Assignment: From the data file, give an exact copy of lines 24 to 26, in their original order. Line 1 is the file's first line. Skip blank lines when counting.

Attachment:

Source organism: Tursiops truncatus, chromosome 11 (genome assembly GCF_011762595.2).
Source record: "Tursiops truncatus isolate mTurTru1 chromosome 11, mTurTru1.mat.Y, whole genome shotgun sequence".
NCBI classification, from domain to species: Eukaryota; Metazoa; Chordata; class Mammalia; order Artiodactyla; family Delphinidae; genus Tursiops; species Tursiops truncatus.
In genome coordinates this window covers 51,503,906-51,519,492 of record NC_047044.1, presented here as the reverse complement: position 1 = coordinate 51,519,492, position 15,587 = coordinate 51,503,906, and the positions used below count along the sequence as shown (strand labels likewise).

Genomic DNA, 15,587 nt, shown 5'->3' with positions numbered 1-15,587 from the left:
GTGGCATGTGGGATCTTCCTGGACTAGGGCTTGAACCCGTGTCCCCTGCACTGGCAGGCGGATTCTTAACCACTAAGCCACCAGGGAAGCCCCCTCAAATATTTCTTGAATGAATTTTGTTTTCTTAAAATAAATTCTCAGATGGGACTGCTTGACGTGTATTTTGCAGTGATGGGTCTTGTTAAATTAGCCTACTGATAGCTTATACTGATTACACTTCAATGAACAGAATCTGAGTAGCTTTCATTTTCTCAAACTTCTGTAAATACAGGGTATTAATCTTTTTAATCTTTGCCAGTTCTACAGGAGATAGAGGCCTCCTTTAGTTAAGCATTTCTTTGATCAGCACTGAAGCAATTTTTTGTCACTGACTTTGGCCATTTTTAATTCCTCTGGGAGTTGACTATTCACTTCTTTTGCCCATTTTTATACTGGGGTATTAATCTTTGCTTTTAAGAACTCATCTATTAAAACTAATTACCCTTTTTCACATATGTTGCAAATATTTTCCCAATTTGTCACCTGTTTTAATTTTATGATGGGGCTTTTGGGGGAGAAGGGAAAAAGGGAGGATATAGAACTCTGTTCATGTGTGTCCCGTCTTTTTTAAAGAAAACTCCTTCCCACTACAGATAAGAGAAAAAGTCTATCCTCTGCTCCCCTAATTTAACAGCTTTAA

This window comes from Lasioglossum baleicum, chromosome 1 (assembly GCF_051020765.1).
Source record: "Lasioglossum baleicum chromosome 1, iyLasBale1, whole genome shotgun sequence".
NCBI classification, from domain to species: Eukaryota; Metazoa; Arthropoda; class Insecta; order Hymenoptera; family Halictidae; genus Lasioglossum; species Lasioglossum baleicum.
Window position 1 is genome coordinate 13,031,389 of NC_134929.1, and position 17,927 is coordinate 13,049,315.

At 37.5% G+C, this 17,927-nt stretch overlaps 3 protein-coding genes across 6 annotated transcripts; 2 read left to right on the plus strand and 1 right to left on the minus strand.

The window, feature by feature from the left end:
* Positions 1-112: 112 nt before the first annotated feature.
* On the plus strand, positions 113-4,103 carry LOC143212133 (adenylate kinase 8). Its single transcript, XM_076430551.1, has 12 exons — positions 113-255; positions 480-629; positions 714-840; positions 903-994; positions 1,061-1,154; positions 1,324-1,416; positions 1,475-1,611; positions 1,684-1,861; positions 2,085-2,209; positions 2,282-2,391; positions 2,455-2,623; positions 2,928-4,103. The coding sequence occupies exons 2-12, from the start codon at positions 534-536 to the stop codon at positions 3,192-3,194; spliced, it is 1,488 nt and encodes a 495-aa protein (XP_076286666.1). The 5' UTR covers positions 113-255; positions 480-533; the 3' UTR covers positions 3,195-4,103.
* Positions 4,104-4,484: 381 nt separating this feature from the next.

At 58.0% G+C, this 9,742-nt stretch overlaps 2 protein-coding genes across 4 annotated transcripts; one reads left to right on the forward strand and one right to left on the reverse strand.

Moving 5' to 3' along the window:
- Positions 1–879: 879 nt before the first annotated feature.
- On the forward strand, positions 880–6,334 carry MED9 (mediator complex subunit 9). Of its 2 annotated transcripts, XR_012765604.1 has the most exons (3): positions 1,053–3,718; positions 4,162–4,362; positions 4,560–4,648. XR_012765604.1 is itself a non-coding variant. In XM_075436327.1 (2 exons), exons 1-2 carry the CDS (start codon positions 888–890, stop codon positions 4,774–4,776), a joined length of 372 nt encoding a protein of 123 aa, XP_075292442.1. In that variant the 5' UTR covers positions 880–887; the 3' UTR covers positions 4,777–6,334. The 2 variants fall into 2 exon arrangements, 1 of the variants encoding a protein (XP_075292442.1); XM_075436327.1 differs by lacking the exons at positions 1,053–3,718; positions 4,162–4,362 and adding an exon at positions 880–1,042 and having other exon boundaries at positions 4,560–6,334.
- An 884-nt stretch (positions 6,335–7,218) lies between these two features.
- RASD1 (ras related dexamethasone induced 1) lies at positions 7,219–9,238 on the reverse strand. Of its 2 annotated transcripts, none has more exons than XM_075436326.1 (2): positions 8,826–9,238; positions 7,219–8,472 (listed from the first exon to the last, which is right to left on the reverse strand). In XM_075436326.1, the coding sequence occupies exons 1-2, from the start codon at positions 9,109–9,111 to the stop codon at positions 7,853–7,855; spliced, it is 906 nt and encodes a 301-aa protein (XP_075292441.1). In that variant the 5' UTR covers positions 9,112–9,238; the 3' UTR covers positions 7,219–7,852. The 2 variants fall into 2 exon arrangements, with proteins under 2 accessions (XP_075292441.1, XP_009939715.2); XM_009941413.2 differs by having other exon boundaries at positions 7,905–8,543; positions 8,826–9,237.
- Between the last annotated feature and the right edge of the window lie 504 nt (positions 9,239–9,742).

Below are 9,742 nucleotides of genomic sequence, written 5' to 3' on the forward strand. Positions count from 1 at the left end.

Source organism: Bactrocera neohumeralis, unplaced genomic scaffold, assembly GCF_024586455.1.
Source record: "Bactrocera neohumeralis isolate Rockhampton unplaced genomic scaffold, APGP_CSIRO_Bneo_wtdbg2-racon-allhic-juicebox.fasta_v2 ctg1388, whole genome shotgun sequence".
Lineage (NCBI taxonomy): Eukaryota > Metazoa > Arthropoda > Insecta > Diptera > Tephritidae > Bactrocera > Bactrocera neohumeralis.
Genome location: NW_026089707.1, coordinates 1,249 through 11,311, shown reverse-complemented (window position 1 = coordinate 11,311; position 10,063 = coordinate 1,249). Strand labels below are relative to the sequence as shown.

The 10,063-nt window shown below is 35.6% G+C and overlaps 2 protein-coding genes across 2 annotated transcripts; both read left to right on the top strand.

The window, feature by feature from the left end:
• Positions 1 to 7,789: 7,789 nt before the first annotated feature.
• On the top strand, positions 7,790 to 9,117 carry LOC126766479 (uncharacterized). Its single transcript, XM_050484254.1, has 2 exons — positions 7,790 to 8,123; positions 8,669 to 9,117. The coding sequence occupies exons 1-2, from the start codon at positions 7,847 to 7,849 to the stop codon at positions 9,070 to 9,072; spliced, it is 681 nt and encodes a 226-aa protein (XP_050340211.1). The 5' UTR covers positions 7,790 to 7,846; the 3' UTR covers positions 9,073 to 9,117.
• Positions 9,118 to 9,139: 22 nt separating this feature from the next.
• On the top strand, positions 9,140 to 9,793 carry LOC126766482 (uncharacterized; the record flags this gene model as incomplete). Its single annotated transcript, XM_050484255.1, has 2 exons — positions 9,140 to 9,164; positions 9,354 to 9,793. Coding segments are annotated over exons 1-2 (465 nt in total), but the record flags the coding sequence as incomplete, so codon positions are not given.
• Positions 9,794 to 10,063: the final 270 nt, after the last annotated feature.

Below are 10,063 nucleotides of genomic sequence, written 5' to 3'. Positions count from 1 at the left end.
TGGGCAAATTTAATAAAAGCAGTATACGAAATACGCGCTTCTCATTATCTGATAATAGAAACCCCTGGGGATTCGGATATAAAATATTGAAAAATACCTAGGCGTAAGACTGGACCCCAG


Source organism: Bactrocera neohumeralis, unplaced genomic scaffold, assembly GCF_024586455.1.
Source record: "Bactrocera neohumeralis isolate Rockhampton unplaced genomic scaffold, APGP_CSIRO_Bneo_wtdbg2-racon-allhic-juicebox.fasta_v2 ctg1388, whole genome shotgun sequence".
Lineage (NCBI taxonomy): Eukaryota > Metazoa > Arthropoda > Insecta > Diptera > Tephritidae > Bactrocera > Bactrocera neohumeralis.